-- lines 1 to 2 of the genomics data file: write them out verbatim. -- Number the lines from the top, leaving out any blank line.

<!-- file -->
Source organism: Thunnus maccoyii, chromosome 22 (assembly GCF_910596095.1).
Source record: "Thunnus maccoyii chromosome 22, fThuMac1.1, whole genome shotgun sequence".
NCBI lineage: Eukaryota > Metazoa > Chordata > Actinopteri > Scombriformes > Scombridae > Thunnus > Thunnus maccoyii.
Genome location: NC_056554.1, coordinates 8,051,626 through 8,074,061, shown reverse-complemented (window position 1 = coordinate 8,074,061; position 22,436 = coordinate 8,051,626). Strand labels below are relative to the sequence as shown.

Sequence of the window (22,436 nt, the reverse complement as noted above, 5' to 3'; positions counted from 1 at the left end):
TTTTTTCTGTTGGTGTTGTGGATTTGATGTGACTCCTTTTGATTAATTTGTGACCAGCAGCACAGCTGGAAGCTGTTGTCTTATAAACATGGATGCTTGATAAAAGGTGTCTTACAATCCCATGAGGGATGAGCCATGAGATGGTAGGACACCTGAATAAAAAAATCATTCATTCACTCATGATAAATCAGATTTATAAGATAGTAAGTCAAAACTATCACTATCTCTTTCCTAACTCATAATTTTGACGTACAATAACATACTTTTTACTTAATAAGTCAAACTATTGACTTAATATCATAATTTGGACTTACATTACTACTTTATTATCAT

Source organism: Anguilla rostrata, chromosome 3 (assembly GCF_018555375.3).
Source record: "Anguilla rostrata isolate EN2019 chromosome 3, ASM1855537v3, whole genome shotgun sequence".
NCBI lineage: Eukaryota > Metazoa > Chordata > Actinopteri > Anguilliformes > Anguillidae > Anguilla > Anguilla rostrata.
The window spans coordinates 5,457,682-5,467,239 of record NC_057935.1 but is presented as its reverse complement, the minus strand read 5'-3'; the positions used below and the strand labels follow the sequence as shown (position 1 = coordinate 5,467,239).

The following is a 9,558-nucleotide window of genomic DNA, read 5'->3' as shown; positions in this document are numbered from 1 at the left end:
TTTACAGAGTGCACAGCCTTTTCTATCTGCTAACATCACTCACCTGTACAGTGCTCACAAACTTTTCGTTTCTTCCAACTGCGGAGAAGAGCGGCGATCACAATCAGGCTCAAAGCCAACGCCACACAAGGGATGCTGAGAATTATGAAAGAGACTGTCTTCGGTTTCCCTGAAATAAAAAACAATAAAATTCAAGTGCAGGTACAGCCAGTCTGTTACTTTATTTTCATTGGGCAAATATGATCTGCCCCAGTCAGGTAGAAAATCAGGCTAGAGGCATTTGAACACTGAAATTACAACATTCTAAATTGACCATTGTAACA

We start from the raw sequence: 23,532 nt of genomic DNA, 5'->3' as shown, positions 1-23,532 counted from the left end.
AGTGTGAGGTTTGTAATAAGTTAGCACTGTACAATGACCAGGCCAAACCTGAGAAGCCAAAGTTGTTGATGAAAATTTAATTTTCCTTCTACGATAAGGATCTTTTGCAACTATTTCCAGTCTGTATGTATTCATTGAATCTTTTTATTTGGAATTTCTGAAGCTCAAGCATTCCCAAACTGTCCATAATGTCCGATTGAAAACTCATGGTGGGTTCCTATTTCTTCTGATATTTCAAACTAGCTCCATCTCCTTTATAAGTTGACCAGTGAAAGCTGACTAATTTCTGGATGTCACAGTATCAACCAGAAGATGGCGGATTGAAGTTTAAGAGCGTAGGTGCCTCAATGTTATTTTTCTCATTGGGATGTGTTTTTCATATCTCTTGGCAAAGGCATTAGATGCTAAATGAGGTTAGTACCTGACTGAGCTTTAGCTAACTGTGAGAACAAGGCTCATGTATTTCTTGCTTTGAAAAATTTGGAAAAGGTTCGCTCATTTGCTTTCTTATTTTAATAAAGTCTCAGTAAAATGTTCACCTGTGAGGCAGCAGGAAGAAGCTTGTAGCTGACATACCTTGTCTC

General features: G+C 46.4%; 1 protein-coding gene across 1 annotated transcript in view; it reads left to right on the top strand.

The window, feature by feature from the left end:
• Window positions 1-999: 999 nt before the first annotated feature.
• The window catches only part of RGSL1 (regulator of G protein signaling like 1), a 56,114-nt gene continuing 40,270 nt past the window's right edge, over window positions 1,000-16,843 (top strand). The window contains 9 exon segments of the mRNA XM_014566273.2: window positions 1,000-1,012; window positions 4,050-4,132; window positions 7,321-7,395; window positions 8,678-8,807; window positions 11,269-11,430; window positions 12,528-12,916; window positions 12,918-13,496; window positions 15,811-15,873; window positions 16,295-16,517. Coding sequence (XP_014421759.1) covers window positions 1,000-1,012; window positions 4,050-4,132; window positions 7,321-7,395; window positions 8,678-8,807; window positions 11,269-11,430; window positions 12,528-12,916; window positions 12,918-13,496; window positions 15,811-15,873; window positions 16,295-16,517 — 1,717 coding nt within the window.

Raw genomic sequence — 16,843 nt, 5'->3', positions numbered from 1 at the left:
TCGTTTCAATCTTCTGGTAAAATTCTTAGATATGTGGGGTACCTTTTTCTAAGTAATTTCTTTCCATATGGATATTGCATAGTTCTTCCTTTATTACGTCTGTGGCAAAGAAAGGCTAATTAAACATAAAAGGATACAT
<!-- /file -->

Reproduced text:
Source organism: Thunnus maccoyii, chromosome 22 (assembly GCF_910596095.1).
Source record: "Thunnus maccoyii chromosome 22, fThuMac1.1, whole genome shotgun sequence".